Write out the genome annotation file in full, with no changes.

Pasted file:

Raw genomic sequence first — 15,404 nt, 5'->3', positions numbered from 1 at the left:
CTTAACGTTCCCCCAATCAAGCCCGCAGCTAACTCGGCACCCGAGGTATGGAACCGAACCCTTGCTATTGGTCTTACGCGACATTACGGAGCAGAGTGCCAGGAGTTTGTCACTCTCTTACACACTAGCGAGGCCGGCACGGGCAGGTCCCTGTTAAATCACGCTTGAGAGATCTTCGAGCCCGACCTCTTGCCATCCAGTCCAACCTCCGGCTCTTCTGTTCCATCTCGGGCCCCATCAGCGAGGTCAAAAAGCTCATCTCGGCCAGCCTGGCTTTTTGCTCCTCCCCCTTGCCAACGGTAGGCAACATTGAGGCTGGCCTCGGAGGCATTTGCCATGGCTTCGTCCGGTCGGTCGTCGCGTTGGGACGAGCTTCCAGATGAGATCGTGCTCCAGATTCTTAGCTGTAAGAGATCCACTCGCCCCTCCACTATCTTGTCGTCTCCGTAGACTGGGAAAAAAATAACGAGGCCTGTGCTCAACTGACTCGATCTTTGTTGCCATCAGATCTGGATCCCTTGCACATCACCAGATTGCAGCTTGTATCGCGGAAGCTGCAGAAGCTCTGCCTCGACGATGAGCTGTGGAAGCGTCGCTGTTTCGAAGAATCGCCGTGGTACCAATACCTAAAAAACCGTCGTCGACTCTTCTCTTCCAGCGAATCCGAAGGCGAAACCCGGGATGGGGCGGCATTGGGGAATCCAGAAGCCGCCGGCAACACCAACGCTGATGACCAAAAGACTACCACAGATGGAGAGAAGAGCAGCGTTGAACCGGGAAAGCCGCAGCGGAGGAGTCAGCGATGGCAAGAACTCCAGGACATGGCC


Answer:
Raw genomic sequence first — 15,404 nt, 5'->3', positions numbered from 1 at the left:
CTTAACGTTCCCCCAATCAAGCCCGCAGCTAACTCGGCACCCGAGGTATGGAACCGAACCCTTGCTATTGGTCTTACGCGACATTACGGAGCAGAGTGCCAGGAGTTTGTCACTCTCTTACACACTAGCGAGGCCGGCACGGGCAGGTCCCTGTTAAATCACGCTTGAGAGATCTTCGAGCCCGACCTCTTGCCATCCAGTCCAACCTCCGGCTCTTCTGTTCCATCTCGGGCCCCATCAGCGAGGTCAAAAAGCTCATCTCGGCCAGCCTGGCTTTTTGCTCCTCCCCCTTGCCAACGGTAGGCAACATTGAGGCTGGCCTCGGAGGCATTTGCCATGGCTTCGTCCGGTCGGTCGTCGCGTTGGGACGAGCTTCCAGATGAGATCGTGCTCCAGATTCTTAGCTGTAAGAGATCCACTCGCCCCTCCACTATCTTGTCGTCTCCGTAGACTGGGAAAAAAATAACGAGGCCTGTGCTCAACTGACTCGATCTTTGTTGCCATCAGATCTGGATCCCTTGCACATCACCAGATTGCAGCTTGTATCGCGGAAGCTGCAGAAGCTCTGCCTCGACGATGAGCTGTGGAAGCGTCGCTGTTTCGAAGAATCGCCGTGGTACCAATACCTAAAAAACCGTCGTCGACTCTTCTCTTCCAGCGAATCCGAAGGCGAAACCCGGGATGGGGCGGCATTGGGGAATCCAGAAGCCGCCGGCAACACCAACGCTGATGACCAAAAGACTACCACAGATGGAGAGAAGAGCAGCGTTGAACCGGGAAAGCCGCAGCGGAGGAGTCAGCGATGGCAAGAACTCCAGGACATGGCC